San José, Costa Rica, since 1956

Rains return too late for many struggling Guatemalan farmers

GUATEMALA CITY – Rain is gradually returning to Guatemala after an extended drought in the middle of rainy season brought tragedy to some of the poorest regions of the country. But many agricultural workers say it’s too late to save their harvests.

“We usually cultivate maize and beans, but this year we’ve lost everything because of the drought,” said Lázaro Martínez, who lives with his wife and four children in Chiquimula, a department in eastern Guatemala already known for its high levels of poverty and malnutrition.

“It started raining again a couple of days ago, but the problem is that there’s no money to buy seeds so we can’t plant anything again now. I don’t know what we’ll do next year,” he said.

More than 165,000 Guatemalan families have been affected by the recent lack of rain – which lasted more than a month – and are in need of humanitarian assistance, according to a nationwide government survey carried out last week. Officials estimate the economic consequences of the drought at Q450 million ($57.4 million).

The majority of those affected live in the so-called “Dry Corridor,” an eastern region of the country where access to health care is low and economic marginalization is high. Many of the men from Martínez’s village dedicate themselves to seasonal work: going across the border to Honduras to labor in coffee plantations in the dry season and selling produce from their own harvests in rainy season. However, this year’s ruined crops are pushing people to migrate to other places in search of employment.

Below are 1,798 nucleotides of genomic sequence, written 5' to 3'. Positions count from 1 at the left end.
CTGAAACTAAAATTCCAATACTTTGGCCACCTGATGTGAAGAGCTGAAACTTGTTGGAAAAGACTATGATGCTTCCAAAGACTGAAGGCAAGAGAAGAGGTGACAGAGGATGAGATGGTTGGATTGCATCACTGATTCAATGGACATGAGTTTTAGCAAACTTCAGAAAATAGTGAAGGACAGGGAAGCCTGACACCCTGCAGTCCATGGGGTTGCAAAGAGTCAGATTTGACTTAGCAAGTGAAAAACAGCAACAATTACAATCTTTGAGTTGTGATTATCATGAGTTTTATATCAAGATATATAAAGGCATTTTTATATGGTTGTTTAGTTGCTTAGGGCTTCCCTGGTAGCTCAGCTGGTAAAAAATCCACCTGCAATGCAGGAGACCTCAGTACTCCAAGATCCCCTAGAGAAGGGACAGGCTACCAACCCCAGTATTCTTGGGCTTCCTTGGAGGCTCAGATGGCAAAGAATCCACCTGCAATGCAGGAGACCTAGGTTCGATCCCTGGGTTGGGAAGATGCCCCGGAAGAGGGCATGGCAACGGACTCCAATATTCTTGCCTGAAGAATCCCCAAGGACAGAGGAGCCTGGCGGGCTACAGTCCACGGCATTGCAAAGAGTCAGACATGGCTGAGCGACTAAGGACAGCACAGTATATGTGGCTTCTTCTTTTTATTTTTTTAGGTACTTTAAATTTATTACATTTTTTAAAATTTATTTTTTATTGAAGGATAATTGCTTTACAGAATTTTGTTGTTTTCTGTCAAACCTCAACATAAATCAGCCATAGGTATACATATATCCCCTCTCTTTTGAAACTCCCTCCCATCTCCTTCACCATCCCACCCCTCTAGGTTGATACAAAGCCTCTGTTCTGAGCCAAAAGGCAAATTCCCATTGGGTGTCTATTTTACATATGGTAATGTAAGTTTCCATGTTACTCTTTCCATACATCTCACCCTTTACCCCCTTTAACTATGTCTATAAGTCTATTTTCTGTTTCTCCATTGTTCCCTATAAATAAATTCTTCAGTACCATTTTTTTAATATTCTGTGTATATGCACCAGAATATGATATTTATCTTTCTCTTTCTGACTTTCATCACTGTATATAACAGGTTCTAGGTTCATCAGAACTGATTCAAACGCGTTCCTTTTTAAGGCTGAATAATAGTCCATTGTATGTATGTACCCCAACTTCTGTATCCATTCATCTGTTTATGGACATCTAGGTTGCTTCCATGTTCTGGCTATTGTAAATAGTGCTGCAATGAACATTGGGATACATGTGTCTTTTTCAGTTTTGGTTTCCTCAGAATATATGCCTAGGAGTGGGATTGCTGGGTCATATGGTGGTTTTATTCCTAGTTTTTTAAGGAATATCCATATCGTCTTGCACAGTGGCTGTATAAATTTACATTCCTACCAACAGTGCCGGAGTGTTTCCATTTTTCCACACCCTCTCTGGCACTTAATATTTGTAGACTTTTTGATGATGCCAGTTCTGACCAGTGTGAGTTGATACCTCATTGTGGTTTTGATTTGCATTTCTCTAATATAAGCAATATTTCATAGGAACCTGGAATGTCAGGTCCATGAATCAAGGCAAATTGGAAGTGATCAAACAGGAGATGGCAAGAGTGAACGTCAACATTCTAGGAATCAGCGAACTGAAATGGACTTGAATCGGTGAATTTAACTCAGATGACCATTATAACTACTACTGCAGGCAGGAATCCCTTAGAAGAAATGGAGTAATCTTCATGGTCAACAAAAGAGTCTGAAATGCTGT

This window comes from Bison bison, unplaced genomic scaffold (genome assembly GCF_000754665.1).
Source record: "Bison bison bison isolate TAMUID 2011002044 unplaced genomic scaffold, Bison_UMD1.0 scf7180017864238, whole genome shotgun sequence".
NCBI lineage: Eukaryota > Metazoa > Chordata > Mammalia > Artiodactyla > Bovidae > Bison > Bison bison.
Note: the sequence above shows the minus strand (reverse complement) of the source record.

“I have to find work somewhere – even if they just pay me in maize or beans it’ll be something. At the moment we’re eating tortillas and salt as there’s no money to buy anything else,” Martínez said.

Underdeveloped Guatemalan corn.

(Courtesy of Nuevo Día)

Experts claim the severe drought was caused by the El Niño weather phenomenon, a change in the temperature of the Pacific Ocean, which also has prompted states of emergency to be declared in parts of Nicaragua, Honduras and Costa Rica.

The Guatemalan government recently announced measures to prevent a spike in maize prices and promised to deliver food bags, seeds and fertilizer to affected families.

“We’re anticipating the failed harvest,” Vice President Roxana Baldetti told reporters at a press conference. “This means the land will be treated so that agricultural workers can plant a second harvest. We calculate that between September and October would be the most prudent period to deliver [food] rations.”

But this isn’t the first time that rural Guatemalans have faced food shortages, and many are calling on the government to invest in long-term solutions rather than short-term handouts.

“Last year the harvest was low but not as bad as this,” said Celfido Asmen, a father of six. “If there was a watering system or something we wouldn’t have lost out, but we don’t have anything like that.”

Asmen usually harvests 20-23 kilograms of maize, but predicts that this year he’ll get two or three.

“It’s been a huge loss for us,” Asmen said. “We’re thinking of migrating to other farms to look for work, but it means I’ll have to be farther away from my family. I hope we have a good harvest next year.”

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